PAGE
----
On the road, he worked as a cab driver, logger, English as a second language teacher and locksmith. And he began to write poetry, partly as a way to relieve the pain of his fractured family. In 1983, he says, he hit bottom. His parents pushed him to take a job in Los Angeles, dubbing foreign films. He sat in his apartment and wept -- wanting to keep trying as a writer. “Give me six more months and I’ll give it up,” he told himself. “Then I’ll get a regular job.”
Soon after, he received a $5,000 literary award and never looked back.
Kleinzahler’s essay on his brother’s suicide was published two decades after Harris died. He sent it to his father, who was dying. Their relationship had remained strained.
“He said the essay was beautiful and very brave and that he kept picking it up and reading it and crying,” Kleinzahler recalled. “It was the last time we ever talked.”
The poet likes to shoot hoops and throw hard picks that break ribs.
Basketball tucked under his arm, cap backward, he trudges uphill toward an outdoor court near his apartment. But for the extra pounds and crow’s feet, he still resembles the scruffy Jersey kid -- always ready with the wise-guy retort.
Kleinzahler’s poetry is streetwise and restless, zigzagging between the slangy and the scholarly, sweaty and quick as a point guard. The basketball court is his office, a place where mind and body run free.
Hit for the sake of it, he writes,
For the music of hitting Hit
Because will ordained it
And you can deliver.
When Kleinzahler first encountered San Francisco in 1981, he experienced, he says, a “chemistry, like sexual attraction.” He listened to the lowing foghorns and “the garbage trucks, the streetcars, the buses gearing up and down.”
He found characters like Bruno Mooshei, the late owner of the Zam Zam Room bar in Haight-Ashbury, where Kleinzahler likes to drink.
“He looked a little like a deep-sea creature out of his element when you saw him in the sunshine wearing casual clothes,” he wrote. “If Bruno were a plant, you’d have to feed him lots of cigarette smoke, liquor and red, fatty meat if you wanted him to flourish.”
But his passion for San Francisco has faded. The city, he says, has become overly familiar. If it weren’t for his cheap rent, he says, he’d leave what he considers a self-indulgent, second-rate artists’ hub.
“It’s more like an old marriage now than a romance,” he says. “I know all her best stories and jokes and what she likes in bed. Which is fine; she’s beautiful and charming, but the bloom is off the rose.”
So he keeps writing here -- about going home, dropping “down through the clouds, into the rain and old quarrels,” about trees doing a “witchy dance.”
The late Allen Ginsberg, another of this city’s angry bohemian artists, once called Kleinzahler “a loner, a genius” whose “verse line is always precise, concrete, intelligent and rare.”
Still, Kleinzahler has never felt embraced by his adopted city. At City Lights, the famed independent bookstore, he once challenged staff to explain why his books weren’t displayed in the store’s front window. One of his poems, “San Francisco/New York,” describes a place much like City Lights, a used-book store with such “dowdy clientele haunting the aisles” as “the girl with bad skin, the man with a tic.”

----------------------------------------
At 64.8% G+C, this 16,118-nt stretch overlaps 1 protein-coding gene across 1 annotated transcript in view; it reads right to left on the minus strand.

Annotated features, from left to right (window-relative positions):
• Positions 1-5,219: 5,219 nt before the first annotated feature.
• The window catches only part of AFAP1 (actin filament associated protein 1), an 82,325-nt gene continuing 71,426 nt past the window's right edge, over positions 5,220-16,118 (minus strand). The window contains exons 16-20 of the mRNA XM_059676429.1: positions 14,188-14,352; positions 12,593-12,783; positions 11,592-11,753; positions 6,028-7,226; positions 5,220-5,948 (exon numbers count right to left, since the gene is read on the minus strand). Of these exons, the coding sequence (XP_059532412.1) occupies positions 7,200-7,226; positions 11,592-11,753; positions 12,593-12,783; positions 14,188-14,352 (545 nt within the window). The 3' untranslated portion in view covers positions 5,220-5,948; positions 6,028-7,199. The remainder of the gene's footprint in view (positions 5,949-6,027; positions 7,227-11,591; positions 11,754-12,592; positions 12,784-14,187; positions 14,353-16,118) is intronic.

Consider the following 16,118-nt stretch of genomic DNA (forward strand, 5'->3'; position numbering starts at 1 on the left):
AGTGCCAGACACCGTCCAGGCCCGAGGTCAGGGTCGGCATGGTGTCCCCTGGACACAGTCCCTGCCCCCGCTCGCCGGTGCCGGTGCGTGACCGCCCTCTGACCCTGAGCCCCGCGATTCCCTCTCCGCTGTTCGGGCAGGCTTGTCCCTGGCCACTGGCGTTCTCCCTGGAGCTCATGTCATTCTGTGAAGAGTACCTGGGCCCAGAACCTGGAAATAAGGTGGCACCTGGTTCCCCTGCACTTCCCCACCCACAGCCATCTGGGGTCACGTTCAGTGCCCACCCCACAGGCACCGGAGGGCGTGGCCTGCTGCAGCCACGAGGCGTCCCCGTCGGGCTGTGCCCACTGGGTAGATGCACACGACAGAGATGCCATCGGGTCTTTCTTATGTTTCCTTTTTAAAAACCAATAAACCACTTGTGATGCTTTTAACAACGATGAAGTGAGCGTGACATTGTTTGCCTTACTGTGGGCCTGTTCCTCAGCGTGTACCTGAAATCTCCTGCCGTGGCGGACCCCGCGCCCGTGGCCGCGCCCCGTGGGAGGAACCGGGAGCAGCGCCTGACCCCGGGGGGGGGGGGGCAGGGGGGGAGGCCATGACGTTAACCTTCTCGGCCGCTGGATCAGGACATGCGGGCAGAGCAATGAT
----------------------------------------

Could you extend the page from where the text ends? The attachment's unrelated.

“They said I was upstairs with the other poets,” he said. “It pissed me off.”
At the bookstore recently, he cornered events coordinator Peter Maravelis, who joked: “Please, August, please don’t hurt me!”
Maravelis said the poet would do well to promote himself more: “He’s not about charm. He should have more readings, but he spends more time writing and being a poet than hiring publicists.”
At a recent reading at a local community center, Kleinzahler began his riff on university writing programs, which he called “an ugly, typically American thing, like teaching someone to be kind or sexy.”
He caught himself: “To say this incurs hard feelings.”
But then he started again: “A poet having an agent is like an unattractive person like me having a pimp. I find it disgusting.”
He admits he has to teach poetry sometimes -- taking semester-long jobs to pay the bills. But he says the only students he really enjoyed were the misfits he once taught in the city’s Tenderloin district as part of a writing grant.
At first, the men struggled -- until Kleinzahler stressed that poetry was not necessarily about pretty experiences. That freed them.
“They really went to town, outdoing each other with regard to violence, crude sexual encounters, misogyny, loathing for family members, cops, authority figures,” he said.
“It was rough stuff. But the poetry, however primitively put together, was at least alive and a fair step up from the slop they had been producing, presumably to give me what they thought a poem was, or what I wanted them to write.”
These, he says, are the real artists. The rest can take a hike.
“I’ve offended people of importance,” he said. “They irritate me. They’re fakes, bullies. But I’m good enough to get away with it. It kind of makes me feel like Robin Hood.”
He cocked his head.
“I’m really just a nice, middle-class Jewish boy from New Jersey. If you take a swing at me, I’ll probably swing right back. I write poetry.”